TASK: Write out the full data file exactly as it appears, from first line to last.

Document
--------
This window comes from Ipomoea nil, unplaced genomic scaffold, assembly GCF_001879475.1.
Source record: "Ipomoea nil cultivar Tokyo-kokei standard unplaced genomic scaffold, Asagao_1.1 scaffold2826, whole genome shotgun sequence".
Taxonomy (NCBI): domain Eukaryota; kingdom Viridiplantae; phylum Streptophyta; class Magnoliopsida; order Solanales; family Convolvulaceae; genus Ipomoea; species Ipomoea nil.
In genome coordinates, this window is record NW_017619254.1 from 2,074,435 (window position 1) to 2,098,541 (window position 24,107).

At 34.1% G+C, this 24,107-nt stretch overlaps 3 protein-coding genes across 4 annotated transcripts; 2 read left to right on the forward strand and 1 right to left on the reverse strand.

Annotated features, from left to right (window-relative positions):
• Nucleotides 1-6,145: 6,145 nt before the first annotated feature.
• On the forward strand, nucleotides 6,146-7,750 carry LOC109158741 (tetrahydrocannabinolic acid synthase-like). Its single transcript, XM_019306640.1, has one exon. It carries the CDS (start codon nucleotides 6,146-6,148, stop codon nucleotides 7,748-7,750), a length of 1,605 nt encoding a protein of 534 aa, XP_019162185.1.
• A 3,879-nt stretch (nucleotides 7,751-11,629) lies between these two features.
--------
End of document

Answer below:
This window comes from Ipomoea nil, unplaced genomic scaffold, assembly GCF_001879475.1.
Source record: "Ipomoea nil cultivar Tokyo-kokei standard unplaced genomic scaffold, Asagao_1.1 scaffold2826, whole genome shotgun sequence".
Taxonomy (NCBI): domain Eukaryota; kingdom Viridiplantae; phylum Streptophyta; class Magnoliopsida; order Solanales; family Convolvulaceae; genus Ipomoea; species Ipomoea nil.
In genome coordinates, this window is record NW_017619254.1 from 2,074,435 (window position 1) to 2,098,541 (window position 24,107).

At 34.1% G+C, this 24,107-nt stretch overlaps 3 protein-coding genes across 4 annotated transcripts; 2 read left to right on the forward strand and 1 right to left on the reverse strand.

Annotated features, from left to right (window-relative positions):
• Nucleotides 1-6,145: 6,145 nt before the first annotated feature.
• On the forward strand, nucleotides 6,146-7,750 carry LOC109158741 (tetrahydrocannabinolic acid synthase-like). Its single transcript, XM_019306640.1, has one exon. It carries the CDS (start codon nucleotides 6,146-6,148, stop codon nucleotides 7,748-7,750), a length of 1,605 nt encoding a protein of 534 aa, XP_019162185.1.
• A 3,879-nt stretch (nucleotides 7,751-11,629) lies between these two features.